Everyone's a photographer these days – what's in it for you as a career?
Since the introduction of digital cameras in 1975, we’ve seen significant growth in the field of photography. Over the years, it has grown exponentially with the advent of Android devices and iPhones, both of which give easy access to a good camera with different modes like portrait, landscape and even panorama. Today everyone’s a photographer but others have bigger dreams.
Much to the indulgence of clicking a selfie or letting your iPhone adjust the light for you, photography is still a skill very much in demand. Added features that allow for high resolution, still images and slow-motion videos have taken centre-stage, prompting some businesses such as restaurants for example to use a professional photographer to make their dishes look authentic.
Is photography the right option for you?
As a professional photographer, embracing lifelong learning with specific focus on attention to detail, cooperation, and adaptability will make you an expert in your field. You can create your own niche but here are some different directions that a photography career can follow.
1. Photojournalists supply pictures for news events, political, and community activities for newspapers, magazines, journals and network television. This is a lucrative job and its power rests in the ability to convey the core of an event, including long and unpredictable working hours. Ravi Choudhary is a photojournalist of significant renown.
2. Feature photographers focus on images that depict a story in itself, for the news or even a magazine article. The nature of this work is to describe an entire story through a photo. Wildlife, sports, travel, and environment photographs may also come under this category. Checkout the works of Rathika Ramasamy, a prolific wildlife photographer.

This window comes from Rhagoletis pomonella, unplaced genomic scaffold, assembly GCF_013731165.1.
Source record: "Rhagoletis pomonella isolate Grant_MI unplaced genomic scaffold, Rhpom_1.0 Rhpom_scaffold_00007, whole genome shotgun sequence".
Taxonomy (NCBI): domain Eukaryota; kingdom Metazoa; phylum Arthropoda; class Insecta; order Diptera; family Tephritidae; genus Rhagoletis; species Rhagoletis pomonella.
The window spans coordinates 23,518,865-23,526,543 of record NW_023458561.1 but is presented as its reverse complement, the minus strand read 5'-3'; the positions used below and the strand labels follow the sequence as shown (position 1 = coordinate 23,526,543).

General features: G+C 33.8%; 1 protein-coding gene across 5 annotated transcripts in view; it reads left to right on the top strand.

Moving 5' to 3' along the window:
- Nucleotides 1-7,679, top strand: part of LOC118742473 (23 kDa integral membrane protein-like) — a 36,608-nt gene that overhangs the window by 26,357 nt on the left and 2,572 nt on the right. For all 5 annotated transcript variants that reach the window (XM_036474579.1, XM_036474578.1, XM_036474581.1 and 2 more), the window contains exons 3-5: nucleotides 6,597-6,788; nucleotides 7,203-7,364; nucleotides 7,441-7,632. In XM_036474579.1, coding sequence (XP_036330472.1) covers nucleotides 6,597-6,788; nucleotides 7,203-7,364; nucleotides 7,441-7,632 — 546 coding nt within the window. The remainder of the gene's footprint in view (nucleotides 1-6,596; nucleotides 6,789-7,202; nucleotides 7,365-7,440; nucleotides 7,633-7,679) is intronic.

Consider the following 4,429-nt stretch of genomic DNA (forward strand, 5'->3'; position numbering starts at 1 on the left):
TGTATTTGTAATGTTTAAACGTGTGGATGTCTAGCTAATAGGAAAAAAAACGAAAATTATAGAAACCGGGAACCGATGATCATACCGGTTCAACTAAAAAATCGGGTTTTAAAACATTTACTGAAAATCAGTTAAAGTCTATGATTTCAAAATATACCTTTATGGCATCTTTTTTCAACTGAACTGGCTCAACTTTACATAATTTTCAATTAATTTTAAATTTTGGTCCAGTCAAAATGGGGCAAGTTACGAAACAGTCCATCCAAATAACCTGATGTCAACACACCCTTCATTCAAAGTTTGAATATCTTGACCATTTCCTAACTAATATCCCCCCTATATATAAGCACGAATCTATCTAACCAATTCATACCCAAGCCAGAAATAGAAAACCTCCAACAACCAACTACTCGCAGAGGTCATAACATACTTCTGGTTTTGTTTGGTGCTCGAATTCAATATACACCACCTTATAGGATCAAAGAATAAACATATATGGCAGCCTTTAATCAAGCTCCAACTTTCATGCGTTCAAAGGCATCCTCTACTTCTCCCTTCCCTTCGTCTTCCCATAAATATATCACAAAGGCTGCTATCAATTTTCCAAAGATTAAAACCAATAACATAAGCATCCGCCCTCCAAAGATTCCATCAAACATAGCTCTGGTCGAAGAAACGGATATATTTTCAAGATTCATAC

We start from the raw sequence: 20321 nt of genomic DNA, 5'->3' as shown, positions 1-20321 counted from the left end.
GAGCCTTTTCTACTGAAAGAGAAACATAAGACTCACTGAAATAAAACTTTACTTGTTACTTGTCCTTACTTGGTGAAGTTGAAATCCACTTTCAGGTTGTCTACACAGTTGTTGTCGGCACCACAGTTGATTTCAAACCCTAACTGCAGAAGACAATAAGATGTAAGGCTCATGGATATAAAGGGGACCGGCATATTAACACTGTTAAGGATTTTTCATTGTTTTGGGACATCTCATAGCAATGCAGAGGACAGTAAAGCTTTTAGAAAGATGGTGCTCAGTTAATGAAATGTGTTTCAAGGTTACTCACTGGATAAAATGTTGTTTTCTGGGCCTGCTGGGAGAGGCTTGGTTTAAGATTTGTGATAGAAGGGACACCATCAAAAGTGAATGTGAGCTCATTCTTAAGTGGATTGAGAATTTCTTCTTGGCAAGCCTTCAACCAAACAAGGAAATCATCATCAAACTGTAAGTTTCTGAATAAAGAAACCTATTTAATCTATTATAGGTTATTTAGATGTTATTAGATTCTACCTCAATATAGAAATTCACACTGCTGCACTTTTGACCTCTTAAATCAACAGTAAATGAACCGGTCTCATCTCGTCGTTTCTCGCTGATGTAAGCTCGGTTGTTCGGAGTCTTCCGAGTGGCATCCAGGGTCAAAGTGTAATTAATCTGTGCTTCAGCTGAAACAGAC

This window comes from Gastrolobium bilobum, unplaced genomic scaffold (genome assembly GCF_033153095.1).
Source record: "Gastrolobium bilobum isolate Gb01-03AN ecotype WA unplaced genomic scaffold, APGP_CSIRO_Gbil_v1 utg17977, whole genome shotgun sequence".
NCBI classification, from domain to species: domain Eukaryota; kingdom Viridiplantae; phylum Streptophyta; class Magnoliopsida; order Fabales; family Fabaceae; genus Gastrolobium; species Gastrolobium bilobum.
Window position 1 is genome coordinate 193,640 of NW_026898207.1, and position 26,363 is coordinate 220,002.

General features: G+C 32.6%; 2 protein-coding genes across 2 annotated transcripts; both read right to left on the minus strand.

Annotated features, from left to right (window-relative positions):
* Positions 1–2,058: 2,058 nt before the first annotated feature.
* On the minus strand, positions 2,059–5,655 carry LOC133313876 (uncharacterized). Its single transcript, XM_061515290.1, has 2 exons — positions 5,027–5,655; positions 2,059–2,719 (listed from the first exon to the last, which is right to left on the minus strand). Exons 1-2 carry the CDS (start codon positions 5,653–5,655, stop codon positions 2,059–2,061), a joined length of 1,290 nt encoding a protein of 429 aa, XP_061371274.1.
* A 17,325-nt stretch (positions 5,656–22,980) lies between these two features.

3. Industrial photographers click photos of interiors, exteriors, merchandise, factory machinery and the like for company brochures, annual reports, advertisements and other collateral material. Nitin Rai, a well-known industrial photographer has worked towards bringing out the grandness in his “subjects.”
4. Portrait and wedding photographers document newlyweds, families, children, pets, wedding festivities and leisure activities to create lasting memories. Dayanita Singh is known for her documentary and portrait photography.
5. Advertising photographers focus on driving sales through visual impact for company activities, charity events or educational establishments. Arjun Mark has worked on several campaigns featuring celebrities.
6. Fashion photographers need deep technical skills, a sense of perseverance and a deep well of patience. Photo shoots of models, actors and musicians can be taken by freelancers or commissioned by advertising agencies. To cope with the demands on this speciality, you would need a studio and a crew as well as penchant for collaboration and negotiation – your subjects may require serious coaching to bring out desired results. Dabboo Ratnani is a fashion photographer known for his Kingfisher calendar shoots.
7. Scientific photographers focus less on art, and more on science! This job requires knowledge of engineering, medicine, biology, or chemistry. The work of scientific photographer Felice Frankel translates science into phenomenal images. A scientific photographer’s images often represent the visual depiction of data. Be aware though - manipulating an image for aesthetic purposes might be illegal and should be carefully considered.
8. Stock photographers are their own bosses, clicking images and selling them to stock photography agencies or companies such as Image Bazaar and Shutterstock. Their photos are used by individuals, agencies, and bloggers for use on websites, book covers or advertising materials. Stock photographers like Ollyy (Andrea Piacquadio) and TierneyMJ (Michiko Tierney) have made their mark in this industry.
As technology, the industry and society keep evolving, so also will you have to evolve. Update yourself with the latest techniques and trends through a range of learning options such as lectures or workshops, online courses, travel and research.